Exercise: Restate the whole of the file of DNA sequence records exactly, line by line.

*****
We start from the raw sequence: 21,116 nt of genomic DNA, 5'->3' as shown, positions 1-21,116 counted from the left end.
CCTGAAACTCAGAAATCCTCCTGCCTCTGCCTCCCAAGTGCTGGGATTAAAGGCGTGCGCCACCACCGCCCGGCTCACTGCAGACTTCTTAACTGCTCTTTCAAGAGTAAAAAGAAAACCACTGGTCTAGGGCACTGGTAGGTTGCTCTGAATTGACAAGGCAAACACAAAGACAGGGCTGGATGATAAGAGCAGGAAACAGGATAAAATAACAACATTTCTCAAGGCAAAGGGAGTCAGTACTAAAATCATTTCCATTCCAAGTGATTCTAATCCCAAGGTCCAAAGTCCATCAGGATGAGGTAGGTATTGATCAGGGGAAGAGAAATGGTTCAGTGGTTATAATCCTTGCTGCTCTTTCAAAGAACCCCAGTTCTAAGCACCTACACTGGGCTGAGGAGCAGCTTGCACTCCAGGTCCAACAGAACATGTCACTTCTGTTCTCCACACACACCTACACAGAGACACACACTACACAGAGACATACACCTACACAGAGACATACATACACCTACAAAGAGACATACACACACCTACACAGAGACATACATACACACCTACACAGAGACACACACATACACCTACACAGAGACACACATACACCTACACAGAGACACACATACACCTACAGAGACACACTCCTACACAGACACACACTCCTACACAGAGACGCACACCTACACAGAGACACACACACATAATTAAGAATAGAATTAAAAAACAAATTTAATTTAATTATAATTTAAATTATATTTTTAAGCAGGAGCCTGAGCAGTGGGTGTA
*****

We start from the raw sequence: 21,116 nt of genomic DNA, 5'->3' as shown, positions 1-21,116 counted from the left end.
CCTGAAACTCAGAAATCCTCCTGCCTCTGCCTCCCAAGTGCTGGGATTAAAGGCGTGCGCCACCACCGCCCGGCTCACTGCAGACTTCTTAACTGCTCTTTCAAGAGTAAAAAGAAAACCACTGGTCTAGGGCACTGGTAGGTTGCTCTGAATTGACAAGGCAAACACAAAGACAGGGCTGGATGATAAGAGCAGGAAACAGGATAAAATAACAACATTTCTCAAGGCAAAGGGAGTCAGTACTAAAATCATTTCCATTCCAAGTGATTCTAATCCCAAGGTCCAAAGTCCATCAGGATGAGGTAGGTATTGATCAGGGGAAGAGAAATGGTTCAGTGGTTATAATCCTTGCTGCTCTTTCAAAGAACCCCAGTTCTAAGCACCTACACTGGGCTGAGGAGCAGCTTGCACTCCAGGTCCAACAGAACATGTCACTTCTGTTCTCCACACACACCTACACAGAGACACACACTACACAGAGACATACACCTACACAGAGACATACATACACCTACAAAGAGACATACACACACCTACACAGAGACATACATACACACCTACACAGAGACACACACATACACCTACACAGAGACACACATACACCTACACAGAGACACACATACACCTACAGAGACACACTCCTACACAGACACACACTCCTACACAGAGACGCACACCTACACAGAGACACACACACATAATTAAGAATAGAATTAAAAAACAAATTTAATTTAATTATAATTTAAATTATATTTTTAAGCAGGAGCCTGAGCAGTGGGTGTA